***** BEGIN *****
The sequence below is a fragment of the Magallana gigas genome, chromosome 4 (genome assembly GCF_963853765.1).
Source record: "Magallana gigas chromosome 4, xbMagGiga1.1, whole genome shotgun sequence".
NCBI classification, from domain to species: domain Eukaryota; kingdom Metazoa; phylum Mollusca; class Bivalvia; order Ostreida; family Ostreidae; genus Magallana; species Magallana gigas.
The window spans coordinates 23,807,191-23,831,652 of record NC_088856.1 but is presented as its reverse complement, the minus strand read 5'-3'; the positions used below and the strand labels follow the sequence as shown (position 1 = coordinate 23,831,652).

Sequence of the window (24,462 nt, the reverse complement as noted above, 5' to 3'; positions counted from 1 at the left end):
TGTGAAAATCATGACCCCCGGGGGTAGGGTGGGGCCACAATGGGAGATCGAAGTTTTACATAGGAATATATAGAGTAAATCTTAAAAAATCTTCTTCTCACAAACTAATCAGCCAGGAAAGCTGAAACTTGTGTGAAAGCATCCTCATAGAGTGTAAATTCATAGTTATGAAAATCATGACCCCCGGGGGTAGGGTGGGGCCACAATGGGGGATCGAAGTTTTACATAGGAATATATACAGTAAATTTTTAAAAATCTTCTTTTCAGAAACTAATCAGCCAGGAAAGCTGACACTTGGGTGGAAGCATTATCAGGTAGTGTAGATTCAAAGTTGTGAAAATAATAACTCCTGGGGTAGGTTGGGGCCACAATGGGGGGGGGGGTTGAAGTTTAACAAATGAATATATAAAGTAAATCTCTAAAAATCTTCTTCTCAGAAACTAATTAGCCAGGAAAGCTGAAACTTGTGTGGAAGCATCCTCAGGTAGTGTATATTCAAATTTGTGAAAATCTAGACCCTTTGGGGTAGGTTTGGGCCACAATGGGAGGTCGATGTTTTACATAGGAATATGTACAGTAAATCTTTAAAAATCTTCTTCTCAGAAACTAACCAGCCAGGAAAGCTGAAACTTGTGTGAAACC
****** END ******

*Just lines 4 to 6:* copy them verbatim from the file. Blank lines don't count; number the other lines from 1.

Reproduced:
The window spans coordinates 23,807,191-23,831,652 of record NC_088856.1 but is presented as its reverse complement, the minus strand read 5'-3'; the positions used below and the strand labels follow the sequence as shown (position 1 = coordinate 23,831,652).

Sequence of the window (24,462 nt, the reverse complement as noted above, 5' to 3'; positions counted from 1 at the left end):
TGTGAAAATCATGACCCCCGGGGGTAGGGTGGGGCCACAATGGGAGATCGAAGTTTTACATAGGAATATATAGAGTAAATCTTAAAAAATCTTCTTCTCACAAACTAATCAGCCAGGAAAGCTGAAACTTGTGTGAAAGCATCCTCATAGAGTGTAAATTCATAGTTATGAAAATCATGACCCCCGGGGGTAGGGTGGGGCCACAATGGGGGATCGAAGTTTTACATAGGAATATATACAGTAAATTTTTAAAAATCTTCTTTTCAGAAACTAATCAGCCAGGAAAGCTGACACTTGGGTGGAAGCATTATCAGGTAGTGTAGATTCAAAGTTGTGAAAATAATAACTCCTGGGGTAGGTTGGGGCCACAATGGGGGGGGGGGTTGAAGTTTAACAAATGAATATATAAAGTAAATCTCTAAAAATCTTCTTCTCAGAAACTAATTAGCCAGGAAAGCTGAAACTTGTGTGGAAGCATCCTCAGGTAGTGTATATTCAAATTTGTGAAAATCTAGACCCTTTGGGGTAGGTTTGGGCCACAATGGGAGGTCGATGTTTTACATAGGAATATGTACAGTAAATCTTTAAAAATCTTCTTCTCAGAAACTAACCAGCCAGGAAAGCTGAAACTTGTGTGAAACC